Business cards are a pain because you have to remember to transcribe or scan them before they’re truly useful.
And most apps that aim to replace them fall short because they depend on both you and the people you meet using the same app.
Enter InTooch, a utility for connecting you with the social media profiles and contact information of the people you meet using nothing more than a phone number.
Whenever you meet a new person, all you need to do is get their phone number. When you call it, the InTooch app (free for iPhone or Android) detects that it’s a new number and opens up automatically. It lets you choose the type of connection you want to make (business or personal) and lets you tick off the information you want to share with the other person, such as your contact info and social network invitations.
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The recipient doesn’t need to have InTooch. If they do, the connections are made automatically within the app. But if they don’t, they’ll receive a text message on their phone that directs them to a URL where they can download your contact info and make the connections to you via Facebook, LinkedIn, Google, or what have you.
“Two years ago, I went to a mobile conference and had forgotten my business cards and lost a lot of potential business opportunities because of it,” says chief executive and cofounder Julien Salanon. “I downloaded several apps at the event to solve this business-card issue, but none of them worked. So every time I ended up calling the other person to leave my mobile number. That’s when I got the idea to enhance those natural connections with InTooch.”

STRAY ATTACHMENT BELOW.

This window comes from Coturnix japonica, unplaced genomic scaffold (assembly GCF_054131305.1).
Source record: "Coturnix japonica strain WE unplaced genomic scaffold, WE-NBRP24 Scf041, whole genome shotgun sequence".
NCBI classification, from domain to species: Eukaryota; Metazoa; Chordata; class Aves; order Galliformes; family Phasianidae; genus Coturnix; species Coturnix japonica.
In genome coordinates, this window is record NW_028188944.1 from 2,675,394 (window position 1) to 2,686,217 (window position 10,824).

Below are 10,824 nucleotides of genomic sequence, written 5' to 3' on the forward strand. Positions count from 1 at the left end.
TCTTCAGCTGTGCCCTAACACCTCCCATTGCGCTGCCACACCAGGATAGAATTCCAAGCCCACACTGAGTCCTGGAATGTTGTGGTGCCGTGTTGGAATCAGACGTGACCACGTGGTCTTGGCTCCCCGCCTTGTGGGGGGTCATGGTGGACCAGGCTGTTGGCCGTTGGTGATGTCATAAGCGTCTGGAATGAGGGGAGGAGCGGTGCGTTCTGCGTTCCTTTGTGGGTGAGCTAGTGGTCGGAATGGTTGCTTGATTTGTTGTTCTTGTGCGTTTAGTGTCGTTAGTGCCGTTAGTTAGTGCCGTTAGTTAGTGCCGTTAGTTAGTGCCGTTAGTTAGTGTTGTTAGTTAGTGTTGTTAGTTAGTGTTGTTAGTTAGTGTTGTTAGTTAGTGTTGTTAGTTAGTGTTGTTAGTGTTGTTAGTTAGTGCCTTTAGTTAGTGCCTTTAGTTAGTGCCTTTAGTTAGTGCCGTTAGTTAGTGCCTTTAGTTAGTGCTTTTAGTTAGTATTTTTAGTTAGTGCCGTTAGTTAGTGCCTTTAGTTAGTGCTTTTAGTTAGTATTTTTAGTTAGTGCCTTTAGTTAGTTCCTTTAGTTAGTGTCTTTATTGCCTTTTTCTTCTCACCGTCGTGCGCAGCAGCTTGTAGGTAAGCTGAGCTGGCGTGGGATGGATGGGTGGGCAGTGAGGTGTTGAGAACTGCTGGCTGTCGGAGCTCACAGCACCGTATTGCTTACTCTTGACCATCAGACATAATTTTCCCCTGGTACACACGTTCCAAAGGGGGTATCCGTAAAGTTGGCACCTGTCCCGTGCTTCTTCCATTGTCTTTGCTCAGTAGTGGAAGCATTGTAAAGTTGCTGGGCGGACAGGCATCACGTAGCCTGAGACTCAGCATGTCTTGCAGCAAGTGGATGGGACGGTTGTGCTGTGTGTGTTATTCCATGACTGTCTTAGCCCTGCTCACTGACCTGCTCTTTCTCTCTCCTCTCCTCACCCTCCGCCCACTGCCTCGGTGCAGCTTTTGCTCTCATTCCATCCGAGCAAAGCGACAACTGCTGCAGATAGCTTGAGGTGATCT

InTooch started in Paris in 2010 and moved to the U.S. this year. It incubated at the HEC School of Management, and the app entered beta testing in partnership with SFR, France’s second-largest mobile operator. The company has raised a seed round from former Netgem founder and angel investor Olivier Guillaumin, who is based in Paris, and is actively seeking additional funding.
It competes with contact-sharing apps like CardFlick and Mover. You could say it also competes with the built-in contact-sharing and invitation features of LinkedIn and Facebook, but it’s really more of an extension to those networks. And because it doesn’t require recipients to have anything more than SMS, it’s unusually open-ended. As such, it looks like a handy utility.
It may not be an idea to rival the next Facebook, but it promises a level of convenience that could eventually make paper business cards all but extinct. I’m crossing my fingers for that. At the close of the talk, Salanon said that InTooch will free everyone from business cards for good — and he tossed a bunch of business cards in the air (pictured above).
In the on-stage presentation, they probably won the award for most sex jokes. (“I definitely see a poking coming on.”)
InTooch is one of more than 75 companies chosen by VentureBeat to launch at the DEMO Fall 2012 event taking place this week in Silicon Valley. After we make our selections, the chosen companies pay a fee to present. Our coverage of them remains objective.
VB’s research team is studying mobile user acquisition: Chime in here, and we’ll share the results.